Personalizing or associating the pieces with my family’s legacy of service shows an imbalance or disparity of representation. Looking at the service history of my family, my father is an Army combat veteran (Vietnam); maternal grandfather was a WWII Navy combat veteran; three uncles who served in the Navy (WWI, WWII), another uncle (WWI, WWII, Korean War) in the Army and not a single, solitary veteran of the U.S.M.C. or the Coast Guard. I also have a relative who served in the U.S. Army Air Corps/U.S. Army Air Forces and was a guest of the Empire of Japan (for the entire duration of WWII – a Corregidor Defender) and, to represent him, there is an early 1940s jersey in my collection (Bolling Field). As to those post- September 18, 1947 (the date that the U.S. Air Force was established as its own branch of the U.S. Armed Forces) jerseys? Zilch. Having USAF veterans in my family including my son and my father-in-law (who, having played collegiate baseball for the University of Oregon and Portland State College as a southpaw pitcher, donned flannels for the USAF and chucked against a few Bay Area Pacific Coast League teams in the late 1950s), the absence of this branch’s baseball threads from my museum truly stood out.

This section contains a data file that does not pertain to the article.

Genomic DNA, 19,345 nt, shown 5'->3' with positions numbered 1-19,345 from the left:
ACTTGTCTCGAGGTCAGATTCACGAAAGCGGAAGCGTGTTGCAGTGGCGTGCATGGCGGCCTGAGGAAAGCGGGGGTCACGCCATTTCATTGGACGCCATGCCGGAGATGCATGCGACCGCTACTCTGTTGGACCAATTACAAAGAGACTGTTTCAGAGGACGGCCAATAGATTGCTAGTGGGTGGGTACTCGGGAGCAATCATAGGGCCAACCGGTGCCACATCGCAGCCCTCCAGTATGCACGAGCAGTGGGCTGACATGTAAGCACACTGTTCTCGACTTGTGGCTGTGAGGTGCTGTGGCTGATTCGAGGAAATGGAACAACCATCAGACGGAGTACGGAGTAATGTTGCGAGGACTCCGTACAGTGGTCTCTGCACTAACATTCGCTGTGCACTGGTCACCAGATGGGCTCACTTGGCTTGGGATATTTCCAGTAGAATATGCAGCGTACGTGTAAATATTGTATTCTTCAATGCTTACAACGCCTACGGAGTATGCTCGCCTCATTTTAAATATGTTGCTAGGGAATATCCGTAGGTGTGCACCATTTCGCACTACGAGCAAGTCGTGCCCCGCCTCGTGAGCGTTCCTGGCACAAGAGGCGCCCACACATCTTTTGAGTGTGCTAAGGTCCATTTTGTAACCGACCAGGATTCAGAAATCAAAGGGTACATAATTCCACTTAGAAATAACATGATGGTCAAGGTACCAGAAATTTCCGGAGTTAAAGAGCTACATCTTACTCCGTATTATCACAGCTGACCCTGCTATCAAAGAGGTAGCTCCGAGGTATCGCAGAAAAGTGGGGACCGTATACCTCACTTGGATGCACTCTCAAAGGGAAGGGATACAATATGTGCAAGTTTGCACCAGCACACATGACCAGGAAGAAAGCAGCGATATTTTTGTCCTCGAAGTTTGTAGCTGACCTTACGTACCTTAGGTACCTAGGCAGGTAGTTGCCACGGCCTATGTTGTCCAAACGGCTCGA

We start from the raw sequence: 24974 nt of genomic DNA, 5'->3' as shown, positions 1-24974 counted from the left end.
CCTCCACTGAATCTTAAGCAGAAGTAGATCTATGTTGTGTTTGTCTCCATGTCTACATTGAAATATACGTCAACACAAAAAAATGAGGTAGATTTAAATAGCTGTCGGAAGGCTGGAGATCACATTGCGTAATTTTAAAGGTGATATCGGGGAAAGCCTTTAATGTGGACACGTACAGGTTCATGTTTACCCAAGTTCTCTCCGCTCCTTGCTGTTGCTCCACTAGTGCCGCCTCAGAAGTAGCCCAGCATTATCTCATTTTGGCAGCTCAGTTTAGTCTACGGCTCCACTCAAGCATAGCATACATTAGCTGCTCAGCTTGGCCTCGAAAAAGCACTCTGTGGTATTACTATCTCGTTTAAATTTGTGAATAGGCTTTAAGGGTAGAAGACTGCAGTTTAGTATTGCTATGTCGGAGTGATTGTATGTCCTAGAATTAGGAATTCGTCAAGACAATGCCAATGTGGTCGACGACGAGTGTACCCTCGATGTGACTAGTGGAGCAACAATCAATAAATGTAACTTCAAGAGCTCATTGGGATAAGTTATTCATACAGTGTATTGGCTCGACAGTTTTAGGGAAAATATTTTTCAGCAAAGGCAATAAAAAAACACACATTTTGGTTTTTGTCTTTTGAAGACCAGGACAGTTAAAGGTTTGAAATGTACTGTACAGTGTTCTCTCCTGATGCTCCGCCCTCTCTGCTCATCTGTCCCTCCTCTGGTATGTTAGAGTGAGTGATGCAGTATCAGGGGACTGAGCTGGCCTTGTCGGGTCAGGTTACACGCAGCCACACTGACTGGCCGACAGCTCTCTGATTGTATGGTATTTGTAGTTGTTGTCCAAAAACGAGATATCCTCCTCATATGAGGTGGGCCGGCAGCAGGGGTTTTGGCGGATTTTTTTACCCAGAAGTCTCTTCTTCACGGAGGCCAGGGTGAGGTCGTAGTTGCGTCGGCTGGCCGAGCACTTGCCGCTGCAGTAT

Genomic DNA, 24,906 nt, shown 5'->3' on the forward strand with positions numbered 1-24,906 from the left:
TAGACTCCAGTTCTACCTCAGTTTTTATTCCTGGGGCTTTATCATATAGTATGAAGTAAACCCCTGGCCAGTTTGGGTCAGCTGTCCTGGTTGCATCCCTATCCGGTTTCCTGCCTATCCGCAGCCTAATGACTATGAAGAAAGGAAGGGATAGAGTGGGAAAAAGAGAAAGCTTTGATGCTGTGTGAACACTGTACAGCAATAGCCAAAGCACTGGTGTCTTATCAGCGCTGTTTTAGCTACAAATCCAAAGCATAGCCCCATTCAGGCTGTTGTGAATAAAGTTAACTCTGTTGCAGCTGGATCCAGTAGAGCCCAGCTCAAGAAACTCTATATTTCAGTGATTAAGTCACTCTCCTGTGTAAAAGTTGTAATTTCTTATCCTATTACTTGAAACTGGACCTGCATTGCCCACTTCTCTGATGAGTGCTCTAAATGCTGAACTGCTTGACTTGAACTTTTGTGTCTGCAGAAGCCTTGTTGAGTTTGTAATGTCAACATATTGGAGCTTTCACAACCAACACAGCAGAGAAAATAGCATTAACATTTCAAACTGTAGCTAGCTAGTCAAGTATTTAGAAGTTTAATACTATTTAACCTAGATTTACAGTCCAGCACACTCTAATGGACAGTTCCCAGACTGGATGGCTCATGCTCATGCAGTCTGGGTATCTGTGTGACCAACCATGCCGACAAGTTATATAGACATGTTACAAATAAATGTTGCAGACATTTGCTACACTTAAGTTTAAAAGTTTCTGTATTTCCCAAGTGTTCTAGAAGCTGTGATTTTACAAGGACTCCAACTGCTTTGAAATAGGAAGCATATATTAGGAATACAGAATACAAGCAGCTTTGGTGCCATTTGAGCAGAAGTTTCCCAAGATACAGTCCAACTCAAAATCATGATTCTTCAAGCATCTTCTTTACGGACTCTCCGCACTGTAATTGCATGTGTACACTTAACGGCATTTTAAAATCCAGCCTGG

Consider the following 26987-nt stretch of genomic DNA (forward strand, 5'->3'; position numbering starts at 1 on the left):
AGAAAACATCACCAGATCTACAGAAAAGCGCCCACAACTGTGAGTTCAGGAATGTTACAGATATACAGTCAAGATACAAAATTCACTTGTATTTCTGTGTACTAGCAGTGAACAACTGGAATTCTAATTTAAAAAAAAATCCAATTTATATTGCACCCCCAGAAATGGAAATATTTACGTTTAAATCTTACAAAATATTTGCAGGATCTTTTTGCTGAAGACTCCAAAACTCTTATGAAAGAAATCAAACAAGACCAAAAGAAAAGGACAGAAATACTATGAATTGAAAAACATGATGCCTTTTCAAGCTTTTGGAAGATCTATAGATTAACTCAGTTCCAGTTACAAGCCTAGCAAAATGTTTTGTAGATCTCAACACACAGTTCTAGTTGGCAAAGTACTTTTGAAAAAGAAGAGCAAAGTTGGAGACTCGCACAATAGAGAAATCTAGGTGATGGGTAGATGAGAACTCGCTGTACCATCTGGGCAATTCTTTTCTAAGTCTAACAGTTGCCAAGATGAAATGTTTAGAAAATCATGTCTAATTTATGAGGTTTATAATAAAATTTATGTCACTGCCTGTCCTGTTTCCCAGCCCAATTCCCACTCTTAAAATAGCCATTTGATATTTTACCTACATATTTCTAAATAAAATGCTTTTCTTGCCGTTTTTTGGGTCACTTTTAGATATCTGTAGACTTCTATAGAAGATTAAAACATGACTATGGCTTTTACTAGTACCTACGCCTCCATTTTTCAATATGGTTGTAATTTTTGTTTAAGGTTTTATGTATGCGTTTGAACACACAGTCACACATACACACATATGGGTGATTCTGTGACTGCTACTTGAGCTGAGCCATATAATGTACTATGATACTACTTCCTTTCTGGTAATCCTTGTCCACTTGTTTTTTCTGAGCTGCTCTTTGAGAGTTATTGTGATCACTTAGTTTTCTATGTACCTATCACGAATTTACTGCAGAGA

The stark red script athletic felt lettering, “Goose AB” stood out against the creamy white material like a vintage neon sign against a pitch-black sky. It took just a second to register. With one other item in the Chevrons and Diamonds collection originating from the Goose Bay Air Base (see: Competition Awards: Buckling Up Metal Baseball Treasure), I realized quickly that the red and white baseball uniform was used at the U.S. Air Force base in Labrador, Canada. Established in 1941 as part of the Lend Lease agreement between the United States and Great Britain, the airfield was constructed and readied for use a base of operations for ferrying aircraft to England and to provide long-range air cover for convoys between the U.S. and the British Isles. While the baseball championship medal (referenced in the story linked above) in this collection was awarded during WWII (in 1944, specifically), it was immediately clear that the Goose AB baseball uniform was from a later time-period.